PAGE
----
Retained Rights of Residence for Family Members of EEA Nationals, OVERVIEW: I’ve created a number of blog posts and videos explaining the principles behind retained of residence because there is a lot confusion around this subject. So my plan is this: in this blog post and video I’ll give you an overview of all possible categories and in my next blog posts and videos I’ll concentrate on each category separately.
There are four major categories of people who can claim that they have retained their rights of residence:
- Where the EEA national family member has died;
- The second category is for children, grandchildren, great-grandchildren of EEA nationals where these EEA nationals either died or left the UK;
- Next category is for parents with actual custody of children of category No2;
- And the last category of those family members who can claim that they have retained their right of residence is for those who were married to an EEA national and either divorced or became victims of domestic violence.
There are various requirements, which all 4 categories need to meet. I’ll be covering them in my next blog posts and videos. However there are two main requirements, which all 4 categories need to meet in any case:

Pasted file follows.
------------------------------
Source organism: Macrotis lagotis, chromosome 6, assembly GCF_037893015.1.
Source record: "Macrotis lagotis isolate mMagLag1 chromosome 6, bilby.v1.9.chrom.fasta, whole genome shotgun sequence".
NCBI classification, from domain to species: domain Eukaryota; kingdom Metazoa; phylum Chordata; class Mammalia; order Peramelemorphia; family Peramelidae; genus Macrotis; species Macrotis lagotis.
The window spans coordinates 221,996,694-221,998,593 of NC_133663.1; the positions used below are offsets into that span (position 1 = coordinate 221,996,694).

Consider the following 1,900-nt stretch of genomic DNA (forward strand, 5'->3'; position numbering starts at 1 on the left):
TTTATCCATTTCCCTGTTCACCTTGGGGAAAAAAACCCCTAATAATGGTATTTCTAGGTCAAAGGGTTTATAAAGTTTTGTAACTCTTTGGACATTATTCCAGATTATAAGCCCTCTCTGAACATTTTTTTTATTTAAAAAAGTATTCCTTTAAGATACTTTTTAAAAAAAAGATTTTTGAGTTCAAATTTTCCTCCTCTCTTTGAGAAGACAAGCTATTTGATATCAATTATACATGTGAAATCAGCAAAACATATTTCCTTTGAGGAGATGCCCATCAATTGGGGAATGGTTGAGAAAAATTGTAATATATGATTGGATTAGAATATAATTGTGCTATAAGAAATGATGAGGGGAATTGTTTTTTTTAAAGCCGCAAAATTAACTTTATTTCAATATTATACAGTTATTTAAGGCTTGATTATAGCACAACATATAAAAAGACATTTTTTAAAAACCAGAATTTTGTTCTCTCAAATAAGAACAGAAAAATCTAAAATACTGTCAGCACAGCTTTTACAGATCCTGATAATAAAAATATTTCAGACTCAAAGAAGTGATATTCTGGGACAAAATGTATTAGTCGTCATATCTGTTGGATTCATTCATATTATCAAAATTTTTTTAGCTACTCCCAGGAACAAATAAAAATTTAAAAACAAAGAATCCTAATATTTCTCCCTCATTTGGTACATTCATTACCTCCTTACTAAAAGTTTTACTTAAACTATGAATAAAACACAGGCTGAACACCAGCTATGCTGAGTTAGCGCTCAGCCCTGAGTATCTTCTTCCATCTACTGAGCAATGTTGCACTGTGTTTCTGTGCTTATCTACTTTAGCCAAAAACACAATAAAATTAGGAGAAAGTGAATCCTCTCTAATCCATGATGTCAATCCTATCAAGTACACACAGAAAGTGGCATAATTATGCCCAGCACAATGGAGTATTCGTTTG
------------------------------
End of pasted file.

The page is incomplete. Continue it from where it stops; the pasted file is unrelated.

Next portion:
- You need to prove that the relevant EEA national is or was, at the relevant period of time, a qualified person. A qualified person is special legal term. This is the key term in any application under EU law. Therefore it is very important for you to understand it before applying.
I’ve created a special blog post and video explaining this term. I also gave various examples. However, in simple
terms, an EEA national will become a qualified person in the UK if he or she becomes a worker/self-employed person/student or self-sufficient person. EEA nationals can also be jobseekers but only for a very short period of time.
- The second requirement that any category of family members with retained rights of residence will need to prove is their financial credibility. So that they won’t be claiming benefits if they remain in the UK. In other words, the UKVI will only allow your application if you can show that you are either working, or you are self-employer or self-sufficient.
In my next four blog posts and videos I’ll be explaining each category separately. I’ll give you clear examples to make sure that you are no longer confused on this topic.